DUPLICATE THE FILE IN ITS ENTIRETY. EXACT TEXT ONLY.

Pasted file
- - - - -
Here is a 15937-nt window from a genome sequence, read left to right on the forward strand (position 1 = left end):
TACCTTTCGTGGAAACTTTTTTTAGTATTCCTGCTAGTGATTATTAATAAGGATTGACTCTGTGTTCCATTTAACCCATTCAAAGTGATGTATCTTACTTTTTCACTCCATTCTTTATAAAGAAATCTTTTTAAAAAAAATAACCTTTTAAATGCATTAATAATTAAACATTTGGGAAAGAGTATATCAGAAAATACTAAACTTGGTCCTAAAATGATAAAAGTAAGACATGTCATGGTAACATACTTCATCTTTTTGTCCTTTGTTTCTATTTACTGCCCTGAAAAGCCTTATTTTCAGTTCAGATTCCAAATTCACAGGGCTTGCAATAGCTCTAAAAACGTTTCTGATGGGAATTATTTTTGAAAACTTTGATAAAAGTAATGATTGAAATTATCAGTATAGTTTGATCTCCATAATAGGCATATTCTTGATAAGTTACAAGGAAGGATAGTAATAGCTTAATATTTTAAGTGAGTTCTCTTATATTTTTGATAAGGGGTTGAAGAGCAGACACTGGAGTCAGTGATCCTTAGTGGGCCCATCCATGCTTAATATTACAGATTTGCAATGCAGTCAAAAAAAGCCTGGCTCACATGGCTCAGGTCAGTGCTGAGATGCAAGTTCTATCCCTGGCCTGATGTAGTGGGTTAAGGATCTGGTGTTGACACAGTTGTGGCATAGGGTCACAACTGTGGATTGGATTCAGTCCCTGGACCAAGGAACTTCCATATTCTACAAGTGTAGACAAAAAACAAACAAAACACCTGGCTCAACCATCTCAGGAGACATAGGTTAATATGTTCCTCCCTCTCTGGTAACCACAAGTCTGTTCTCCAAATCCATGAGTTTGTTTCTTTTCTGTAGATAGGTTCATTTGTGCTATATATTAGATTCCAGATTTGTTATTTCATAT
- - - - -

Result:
Here is a 15937-nt window from a genome sequence, read left to right on the forward strand (position 1 = left end):
TACCTTTCGTGGAAACTTTTTTTAGTATTCCTGCTAGTGATTATTAATAAGGATTGACTCTGTGTTCCATTTAACCCATTCAAAGTGATGTATCTTACTTTTTCACTCCATTCTTTATAAAGAAATCTTTTTAAAAAAAATAACCTTTTAAATGCATTAATAATTAAACATTTGGGAAAGAGTATATCAGAAAATACTAAACTTGGTCCTAAAATGATAAAAGTAAGACATGTCATGGTAACATACTTCATCTTTTTGTCCTTTGTTTCTATTTACTGCCCTGAAAAGCCTTATTTTCAGTTCAGATTCCAAATTCACAGGGCTTGCAATAGCTCTAAAAACGTTTCTGATGGGAATTATTTTTGAAAACTTTGATAAAAGTAATGATTGAAATTATCAGTATAGTTTGATCTCCATAATAGGCATATTCTTGATAAGTTACAAGGAAGGATAGTAATAGCTTAATATTTTAAGTGAGTTCTCTTATATTTTTGATAAGGGGTTGAAGAGCAGACACTGGAGTCAGTGATCCTTAGTGGGCCCATCCATGCTTAATATTACAGATTTGCAATGCAGTCAAAAAAAGCCTGGCTCACATGGCTCAGGTCAGTGCTGAGATGCAAGTTCTATCCCTGGCCTGATGTAGTGGGTTAAGGATCTGGTGTTGACACAGTTGTGGCATAGGGTCACAACTGTGGATTGGATTCAGTCCCTGGACCAAGGAACTTCCATATTCTACAAGTGTAGACAAAAAACAAACAAAACACCTGGCTCAACCATCTCAGGAGACATAGGTTAATATGTTCCTCCCTCTCTGGTAACCACAAGTCTGTTCTCCAAATCCATGAGTTTGTTTCTTTTCTGTAGATAGGTTCATTTGTGCTATATATTAGATTCCAGATTTGTTATTTCATAT